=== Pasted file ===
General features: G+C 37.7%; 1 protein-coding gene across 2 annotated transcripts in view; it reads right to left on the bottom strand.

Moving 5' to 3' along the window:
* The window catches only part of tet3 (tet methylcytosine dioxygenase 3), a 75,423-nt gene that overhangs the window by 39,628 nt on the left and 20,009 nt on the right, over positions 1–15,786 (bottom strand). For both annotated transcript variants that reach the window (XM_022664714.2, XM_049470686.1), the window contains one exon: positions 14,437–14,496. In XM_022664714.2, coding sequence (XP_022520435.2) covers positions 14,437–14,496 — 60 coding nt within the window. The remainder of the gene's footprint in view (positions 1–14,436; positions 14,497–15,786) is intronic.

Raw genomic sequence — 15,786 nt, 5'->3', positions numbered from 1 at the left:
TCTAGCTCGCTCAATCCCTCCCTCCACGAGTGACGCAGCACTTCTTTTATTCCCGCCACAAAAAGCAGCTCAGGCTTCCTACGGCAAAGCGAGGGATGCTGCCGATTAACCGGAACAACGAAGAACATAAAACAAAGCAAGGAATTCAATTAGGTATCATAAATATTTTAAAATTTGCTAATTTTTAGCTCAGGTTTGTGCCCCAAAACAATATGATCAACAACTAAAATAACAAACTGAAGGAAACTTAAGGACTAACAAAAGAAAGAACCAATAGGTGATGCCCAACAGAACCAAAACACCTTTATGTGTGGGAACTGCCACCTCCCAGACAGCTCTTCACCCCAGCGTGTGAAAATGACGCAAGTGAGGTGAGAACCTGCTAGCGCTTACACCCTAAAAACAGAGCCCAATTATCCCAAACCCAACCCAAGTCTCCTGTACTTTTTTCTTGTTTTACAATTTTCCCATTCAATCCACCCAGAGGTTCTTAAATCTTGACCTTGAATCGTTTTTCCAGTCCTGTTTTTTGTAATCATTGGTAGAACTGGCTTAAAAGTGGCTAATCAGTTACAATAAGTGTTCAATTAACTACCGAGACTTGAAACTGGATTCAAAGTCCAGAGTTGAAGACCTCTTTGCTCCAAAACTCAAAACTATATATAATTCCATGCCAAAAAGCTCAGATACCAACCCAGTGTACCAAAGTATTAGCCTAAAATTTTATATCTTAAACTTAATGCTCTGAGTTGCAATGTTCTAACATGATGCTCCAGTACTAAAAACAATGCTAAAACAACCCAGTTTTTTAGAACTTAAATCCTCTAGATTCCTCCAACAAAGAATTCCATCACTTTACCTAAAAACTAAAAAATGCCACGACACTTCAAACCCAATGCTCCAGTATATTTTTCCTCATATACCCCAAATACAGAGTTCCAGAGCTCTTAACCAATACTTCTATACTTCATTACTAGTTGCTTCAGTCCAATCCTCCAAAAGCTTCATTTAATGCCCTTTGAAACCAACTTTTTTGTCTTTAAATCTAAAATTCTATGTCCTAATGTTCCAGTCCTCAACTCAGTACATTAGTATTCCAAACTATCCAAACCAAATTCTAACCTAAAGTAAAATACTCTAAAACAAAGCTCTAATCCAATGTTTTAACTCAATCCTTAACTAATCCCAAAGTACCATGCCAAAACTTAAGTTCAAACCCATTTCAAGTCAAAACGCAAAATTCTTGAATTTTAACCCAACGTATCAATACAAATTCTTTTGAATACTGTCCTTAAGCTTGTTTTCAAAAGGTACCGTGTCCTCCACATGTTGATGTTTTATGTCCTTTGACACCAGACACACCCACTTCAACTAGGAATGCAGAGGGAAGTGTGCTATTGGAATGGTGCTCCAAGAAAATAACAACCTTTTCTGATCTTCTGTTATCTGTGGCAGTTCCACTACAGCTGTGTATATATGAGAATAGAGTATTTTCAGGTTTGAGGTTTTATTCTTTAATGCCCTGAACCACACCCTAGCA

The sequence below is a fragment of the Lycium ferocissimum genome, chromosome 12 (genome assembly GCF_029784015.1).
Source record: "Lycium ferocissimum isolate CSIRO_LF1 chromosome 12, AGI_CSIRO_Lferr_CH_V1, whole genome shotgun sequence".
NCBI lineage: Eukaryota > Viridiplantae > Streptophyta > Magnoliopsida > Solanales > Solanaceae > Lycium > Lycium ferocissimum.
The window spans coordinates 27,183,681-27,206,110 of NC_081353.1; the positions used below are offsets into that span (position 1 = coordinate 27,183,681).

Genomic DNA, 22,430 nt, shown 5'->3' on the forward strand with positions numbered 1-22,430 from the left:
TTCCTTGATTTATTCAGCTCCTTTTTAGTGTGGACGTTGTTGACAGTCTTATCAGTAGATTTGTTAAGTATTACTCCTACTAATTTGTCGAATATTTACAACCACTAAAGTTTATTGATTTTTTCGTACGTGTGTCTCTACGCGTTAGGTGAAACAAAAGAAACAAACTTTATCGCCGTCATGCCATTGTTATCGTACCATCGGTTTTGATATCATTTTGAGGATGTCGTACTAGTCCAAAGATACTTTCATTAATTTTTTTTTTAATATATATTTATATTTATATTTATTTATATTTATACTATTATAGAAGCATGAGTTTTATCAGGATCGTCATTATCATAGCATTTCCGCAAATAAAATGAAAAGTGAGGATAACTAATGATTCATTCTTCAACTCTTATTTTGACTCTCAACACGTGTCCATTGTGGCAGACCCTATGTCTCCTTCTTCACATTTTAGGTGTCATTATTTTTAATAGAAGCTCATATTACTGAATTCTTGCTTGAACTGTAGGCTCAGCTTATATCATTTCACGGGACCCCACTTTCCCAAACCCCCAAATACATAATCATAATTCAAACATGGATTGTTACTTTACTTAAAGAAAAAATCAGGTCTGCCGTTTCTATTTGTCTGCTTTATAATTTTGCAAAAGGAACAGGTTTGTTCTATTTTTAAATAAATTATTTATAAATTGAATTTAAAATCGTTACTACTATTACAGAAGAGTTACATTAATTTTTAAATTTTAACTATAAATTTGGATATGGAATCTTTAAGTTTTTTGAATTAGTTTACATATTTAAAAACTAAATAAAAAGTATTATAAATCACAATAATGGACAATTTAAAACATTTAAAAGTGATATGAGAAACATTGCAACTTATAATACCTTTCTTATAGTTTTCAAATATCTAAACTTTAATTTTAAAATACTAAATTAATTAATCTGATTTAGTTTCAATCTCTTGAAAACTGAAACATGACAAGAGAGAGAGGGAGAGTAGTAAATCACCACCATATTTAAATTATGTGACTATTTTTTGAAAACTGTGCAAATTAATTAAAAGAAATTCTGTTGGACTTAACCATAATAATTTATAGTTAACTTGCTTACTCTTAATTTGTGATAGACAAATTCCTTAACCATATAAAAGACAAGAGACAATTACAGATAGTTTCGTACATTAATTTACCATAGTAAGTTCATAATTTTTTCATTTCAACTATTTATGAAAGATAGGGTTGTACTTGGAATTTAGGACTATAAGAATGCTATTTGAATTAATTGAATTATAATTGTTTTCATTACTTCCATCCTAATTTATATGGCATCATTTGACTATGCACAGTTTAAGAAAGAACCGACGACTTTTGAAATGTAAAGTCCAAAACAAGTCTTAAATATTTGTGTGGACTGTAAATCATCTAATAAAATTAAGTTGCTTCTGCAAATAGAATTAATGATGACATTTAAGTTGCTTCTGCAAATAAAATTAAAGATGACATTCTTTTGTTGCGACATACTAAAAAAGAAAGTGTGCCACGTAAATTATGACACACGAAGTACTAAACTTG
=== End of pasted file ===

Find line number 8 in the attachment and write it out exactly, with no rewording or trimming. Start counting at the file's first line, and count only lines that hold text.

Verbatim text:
NCBI lineage: Eukaryota > Viridiplantae > Streptophyta > Magnoliopsida > Solanales > Solanaceae > Lycium > Lycium ferocissimum.